Freedom of spirit


Carolyn Reynier heads for Creuse and finds that it’s easy to be captivated by the wide green spaces, tranquil countryside, cheap property and the splendid isolation

If you have been yearning for a French hideaway not just off the beaten track but in the tranquillity of rural isolation, you need look no further than the Creuse department.

Creuse lies in the north-west of the Massif Central, occupying a central position 350km south of Paris, 350km to the west of Lyon and 315km north-east of Bordeaux. Part of the Limousin region, its four main towns are Gu�ret, the chefs-lieux are La Souterraine (direct train link to Limoges for the airport or Paris), Aubusson and Bourganeuf.

This is a land of water, trees and wide open spaces; the rural department par excellence. The sparse population is spread out in villages and hamlets; from hedged bocage farmland to wooded hillsides, each patch and parcel bears traces of human activity, primarily agriculture. Thus the Creusois environment lends itself to a wide variety of outdoor activities: hiking, riding and mountain biking. Lovers of watersports and fishing are well served too by the numerous streams, rivers and manmade lakes.


The Plateau de Millevaches, part of the Parc Naturel R�gional de Millevaches, is an area of heathland and heather with the River Thaurion winding its way through the middle. It straddles the three Limousin departments – the other two being Corr�ze and Haute-Vienne – and is a middle mountain zone where the altitude varies between 500m and 980m.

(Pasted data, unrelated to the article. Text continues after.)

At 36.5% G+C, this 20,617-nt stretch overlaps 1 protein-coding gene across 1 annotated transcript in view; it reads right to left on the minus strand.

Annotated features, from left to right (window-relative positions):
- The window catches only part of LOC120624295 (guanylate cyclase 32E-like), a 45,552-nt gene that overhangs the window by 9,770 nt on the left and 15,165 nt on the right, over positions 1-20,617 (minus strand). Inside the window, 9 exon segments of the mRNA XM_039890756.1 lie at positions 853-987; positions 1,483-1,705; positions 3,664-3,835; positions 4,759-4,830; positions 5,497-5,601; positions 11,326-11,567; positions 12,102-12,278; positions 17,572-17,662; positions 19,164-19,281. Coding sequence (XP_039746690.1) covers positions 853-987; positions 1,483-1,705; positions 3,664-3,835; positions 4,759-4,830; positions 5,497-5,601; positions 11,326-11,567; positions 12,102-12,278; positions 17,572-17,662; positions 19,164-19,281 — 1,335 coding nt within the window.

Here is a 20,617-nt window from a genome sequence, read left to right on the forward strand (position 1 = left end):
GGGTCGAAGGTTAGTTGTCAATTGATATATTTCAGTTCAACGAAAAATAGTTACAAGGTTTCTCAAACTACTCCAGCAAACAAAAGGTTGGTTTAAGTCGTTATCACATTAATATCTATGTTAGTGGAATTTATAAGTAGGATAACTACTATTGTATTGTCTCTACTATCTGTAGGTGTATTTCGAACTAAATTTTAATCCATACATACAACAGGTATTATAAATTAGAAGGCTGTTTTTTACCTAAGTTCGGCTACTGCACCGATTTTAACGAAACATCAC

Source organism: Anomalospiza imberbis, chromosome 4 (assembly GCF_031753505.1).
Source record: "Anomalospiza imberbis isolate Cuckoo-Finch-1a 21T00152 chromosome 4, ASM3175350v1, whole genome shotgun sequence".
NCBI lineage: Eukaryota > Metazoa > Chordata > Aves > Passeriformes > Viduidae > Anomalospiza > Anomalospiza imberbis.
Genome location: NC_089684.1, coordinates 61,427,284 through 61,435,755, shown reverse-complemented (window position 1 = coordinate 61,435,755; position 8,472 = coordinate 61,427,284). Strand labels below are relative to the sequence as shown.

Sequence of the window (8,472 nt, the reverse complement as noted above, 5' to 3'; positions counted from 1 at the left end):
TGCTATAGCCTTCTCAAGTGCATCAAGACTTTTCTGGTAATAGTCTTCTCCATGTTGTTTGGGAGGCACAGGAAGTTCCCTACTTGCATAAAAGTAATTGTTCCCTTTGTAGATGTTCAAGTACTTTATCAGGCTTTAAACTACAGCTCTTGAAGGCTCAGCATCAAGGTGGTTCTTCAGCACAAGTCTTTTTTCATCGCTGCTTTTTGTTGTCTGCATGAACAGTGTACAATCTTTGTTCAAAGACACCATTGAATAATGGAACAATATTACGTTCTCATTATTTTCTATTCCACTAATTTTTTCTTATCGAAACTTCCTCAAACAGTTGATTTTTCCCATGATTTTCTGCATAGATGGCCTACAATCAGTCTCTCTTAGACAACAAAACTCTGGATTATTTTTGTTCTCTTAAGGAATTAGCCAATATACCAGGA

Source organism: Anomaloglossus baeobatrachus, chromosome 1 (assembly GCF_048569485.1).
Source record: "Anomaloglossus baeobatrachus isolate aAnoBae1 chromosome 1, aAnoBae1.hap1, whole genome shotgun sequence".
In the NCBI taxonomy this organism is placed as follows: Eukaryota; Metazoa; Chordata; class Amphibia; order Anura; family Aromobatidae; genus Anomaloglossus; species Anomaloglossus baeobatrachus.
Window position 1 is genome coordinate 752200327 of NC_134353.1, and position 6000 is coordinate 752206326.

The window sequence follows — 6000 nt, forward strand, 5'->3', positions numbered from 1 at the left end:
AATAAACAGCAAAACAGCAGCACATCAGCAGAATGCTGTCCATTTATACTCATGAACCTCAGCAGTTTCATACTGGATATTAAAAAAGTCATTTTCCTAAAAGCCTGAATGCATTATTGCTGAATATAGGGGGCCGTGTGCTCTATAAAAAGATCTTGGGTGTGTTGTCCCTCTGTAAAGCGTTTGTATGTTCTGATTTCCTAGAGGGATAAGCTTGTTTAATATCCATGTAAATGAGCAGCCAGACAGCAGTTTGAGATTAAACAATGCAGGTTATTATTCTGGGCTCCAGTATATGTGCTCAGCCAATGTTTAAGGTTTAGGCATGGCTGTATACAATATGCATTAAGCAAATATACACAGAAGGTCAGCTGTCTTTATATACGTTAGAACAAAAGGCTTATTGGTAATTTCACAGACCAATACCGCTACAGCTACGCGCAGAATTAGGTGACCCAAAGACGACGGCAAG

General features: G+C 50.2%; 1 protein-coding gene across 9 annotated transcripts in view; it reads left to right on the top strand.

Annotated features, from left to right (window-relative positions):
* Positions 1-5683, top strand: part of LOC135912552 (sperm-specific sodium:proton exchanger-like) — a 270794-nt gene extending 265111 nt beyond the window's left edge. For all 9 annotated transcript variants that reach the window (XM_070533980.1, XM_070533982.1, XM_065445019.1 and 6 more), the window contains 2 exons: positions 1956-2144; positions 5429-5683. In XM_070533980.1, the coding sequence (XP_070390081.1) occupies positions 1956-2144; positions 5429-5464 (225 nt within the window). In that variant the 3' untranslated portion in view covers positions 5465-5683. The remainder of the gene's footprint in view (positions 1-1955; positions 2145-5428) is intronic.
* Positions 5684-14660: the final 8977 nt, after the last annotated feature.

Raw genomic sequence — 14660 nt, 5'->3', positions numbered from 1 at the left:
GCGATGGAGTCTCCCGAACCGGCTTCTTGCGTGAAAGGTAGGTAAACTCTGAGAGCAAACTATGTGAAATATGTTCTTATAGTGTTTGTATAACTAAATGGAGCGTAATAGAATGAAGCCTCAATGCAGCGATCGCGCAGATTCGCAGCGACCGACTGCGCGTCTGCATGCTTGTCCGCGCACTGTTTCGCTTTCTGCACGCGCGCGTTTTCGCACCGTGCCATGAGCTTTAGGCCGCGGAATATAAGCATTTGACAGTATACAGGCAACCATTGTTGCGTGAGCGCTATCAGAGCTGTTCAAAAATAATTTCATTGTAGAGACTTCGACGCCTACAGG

The springs of Millevaches – the name is said to come from a local word vacca, meaning spring – feed the numerous streams and rivers of the Loire and Dordogne basins, the V�z�re and the Vienne being the most well known.

At the heart of this vast territory lies the Lac de Vassivi�re, created in 1951 from the construction of the Dam de la Maulde, 220m long and 30m high. This artificial lake, covering 1,000ha and surrounded by 45km of banks, is an important tourist attraction, offering various nautical activities, the Centre International d’Art et du Paysage on Vassivi�re island, fishing, walks, cyclotourisme plus a holiday village.